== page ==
Rising Above Adversity
My name is Hon Win Woon, and I am a little different compared to you. My tentative steps are a bit robotic. If you come closer, you will notice that the left side of my head is slightly dented and my left eye appears smaller than the right. But please don’t let that cloud your judgement about me as a person. I was not born that way.
A decade ago, I was in France celebrating my graduation and gearing up for an exciting journey where I was leaving university and just about to enter the working world. I had secured a place in the prestigious multinational investment bank and financial services company Goldman Sachs in London as a technology analyst. Pumped up with adrenaline and surrounded by an amazing winter landscape, an unexpected skiing accident took away my bright future as it left me paralysed and unconscious for eight months.
Whisked off to Geneva, I endured an emergency lifesaving brain surgery. While I survived, I was diagnosed with traumatic brain injury subdural hematoma. The internal bleeding in my brain affected my left limbs and vision, leaving me helpless when it came to eating, cleaning and moving. This marked the darkest and lowest episode in my life. In a blink of an eye, I lost my health, mobility, career, relationship and dream of becoming a successful quant.
There’s Hope Where There’s Despair
Initially, the doctors in England actually gave up on me. According to the prognosis and their experience, people with my type of injury would either remain unconscious indefinitely or lose their intellectual ability when they woke up.
I am thankful for the unconditional love and support from my family, especially my mother, who was forced to uproot from sunny Malaysia and relocate to cold England. After all the time in care and rehabilitation, God answered her prayers! Upon regaining my consciousness, I started pulling those annoying tubes, to my doctor’s amazement and kept the nurses extremely busy all day as they reconnected those tubes.
About a year after the accident, my family decided it was time to bring me home and this required my personal consent. Fortunately, I was strong enough to do so. Initially the doctor thought I was just sleep talking but soon realised my conscious request after further probing. To fly home, eight normal airplane seats had to be removed to accommodate me lying down, since I didn’t have the ability to sit at that time.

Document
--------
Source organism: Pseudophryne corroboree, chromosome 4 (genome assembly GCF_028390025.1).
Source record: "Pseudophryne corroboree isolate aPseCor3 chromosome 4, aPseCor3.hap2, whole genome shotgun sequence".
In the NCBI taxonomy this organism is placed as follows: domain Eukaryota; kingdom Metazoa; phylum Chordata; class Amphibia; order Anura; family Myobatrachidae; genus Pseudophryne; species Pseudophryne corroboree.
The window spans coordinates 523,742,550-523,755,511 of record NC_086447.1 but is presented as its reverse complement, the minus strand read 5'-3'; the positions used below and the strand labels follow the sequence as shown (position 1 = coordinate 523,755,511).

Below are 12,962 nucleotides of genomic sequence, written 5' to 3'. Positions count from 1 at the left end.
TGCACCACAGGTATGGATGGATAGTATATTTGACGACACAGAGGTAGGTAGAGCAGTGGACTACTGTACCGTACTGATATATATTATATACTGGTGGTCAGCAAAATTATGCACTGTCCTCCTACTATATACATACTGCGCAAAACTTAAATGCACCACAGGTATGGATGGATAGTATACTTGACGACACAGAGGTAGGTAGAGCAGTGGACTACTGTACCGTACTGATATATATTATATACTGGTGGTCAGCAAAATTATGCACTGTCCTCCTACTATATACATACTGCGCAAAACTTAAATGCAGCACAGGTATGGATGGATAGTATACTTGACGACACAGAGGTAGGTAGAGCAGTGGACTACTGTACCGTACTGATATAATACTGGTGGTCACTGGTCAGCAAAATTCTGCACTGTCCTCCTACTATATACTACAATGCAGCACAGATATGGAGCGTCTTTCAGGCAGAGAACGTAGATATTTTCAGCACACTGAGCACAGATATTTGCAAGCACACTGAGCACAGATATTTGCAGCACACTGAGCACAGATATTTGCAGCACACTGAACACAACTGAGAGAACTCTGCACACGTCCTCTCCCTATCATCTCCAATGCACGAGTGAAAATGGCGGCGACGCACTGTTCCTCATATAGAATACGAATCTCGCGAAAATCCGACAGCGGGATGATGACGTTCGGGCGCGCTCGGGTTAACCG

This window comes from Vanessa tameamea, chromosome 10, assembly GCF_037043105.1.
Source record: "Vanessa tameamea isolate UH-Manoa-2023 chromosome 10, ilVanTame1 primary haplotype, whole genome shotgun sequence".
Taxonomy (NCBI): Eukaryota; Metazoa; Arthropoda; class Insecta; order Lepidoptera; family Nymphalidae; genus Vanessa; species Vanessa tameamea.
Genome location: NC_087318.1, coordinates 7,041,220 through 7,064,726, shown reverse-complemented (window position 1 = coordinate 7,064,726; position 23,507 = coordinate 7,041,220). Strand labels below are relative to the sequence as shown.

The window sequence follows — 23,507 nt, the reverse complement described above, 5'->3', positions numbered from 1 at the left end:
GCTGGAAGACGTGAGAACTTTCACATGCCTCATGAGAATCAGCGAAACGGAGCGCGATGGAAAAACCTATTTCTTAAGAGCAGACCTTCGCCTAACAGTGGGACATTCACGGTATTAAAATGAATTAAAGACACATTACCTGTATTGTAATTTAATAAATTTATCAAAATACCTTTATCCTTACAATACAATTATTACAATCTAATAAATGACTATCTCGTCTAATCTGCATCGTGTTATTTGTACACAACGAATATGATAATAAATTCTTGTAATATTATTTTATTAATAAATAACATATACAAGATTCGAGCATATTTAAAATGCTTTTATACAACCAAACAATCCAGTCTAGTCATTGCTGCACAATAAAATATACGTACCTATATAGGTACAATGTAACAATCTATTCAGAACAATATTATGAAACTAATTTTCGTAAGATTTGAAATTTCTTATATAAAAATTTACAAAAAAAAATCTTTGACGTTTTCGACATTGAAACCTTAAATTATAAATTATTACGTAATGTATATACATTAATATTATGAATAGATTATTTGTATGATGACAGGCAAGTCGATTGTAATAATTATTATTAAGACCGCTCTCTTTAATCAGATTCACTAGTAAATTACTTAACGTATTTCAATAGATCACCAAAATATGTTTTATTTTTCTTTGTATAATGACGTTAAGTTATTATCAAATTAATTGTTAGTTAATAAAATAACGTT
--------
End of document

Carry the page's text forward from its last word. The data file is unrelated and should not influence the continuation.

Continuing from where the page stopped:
Thankfully, coming home was the right decision. I was eventually able to sit on a wheelchair and much later, walk short distances while holding my mother’s shoulder. As the weeks passed, I became stronger and more steady on my feet with minimal assistance. It took lots of sweat, tears and guidance from one of the most professional physiotherapists - Mr Soh from UM.
Seizing the Opportunity
Eight years after the accident, I was finally fit enough to work part time as a freelance web developer and debugger. In end-2019, I started exploring full time work opportunities and came across Roche.
I met their HR team during a career fair for differently abled candidates and had a very interesting chat with them. I then participated in two additional interviews. Throughout the process, I started falling in love with the organisation’s purpose and inclusive environment. Some may call it fate, others, opportunity. Who knows?
No Looking Back
In February 2020, I began working full time for Roche Services & Solutions Operations APAC as a service desk analyst in Technical Support. I have no regrets and am enjoying every second here! My team is very encouraging and treat me as an equal, so I feel respected, included and empowered. They throw me challenging assignments and questions and I am more confident since that dark incident in France.
Roche can be likened to a beacon lighting up my life and providing a purpose to my existence. Its purpose of doing now what patients need next is so inspiring and motivating. I am glad that I get to contribute and do meaningful work every day. That being said, I hope to develop into the best version of myself in my first permanent role.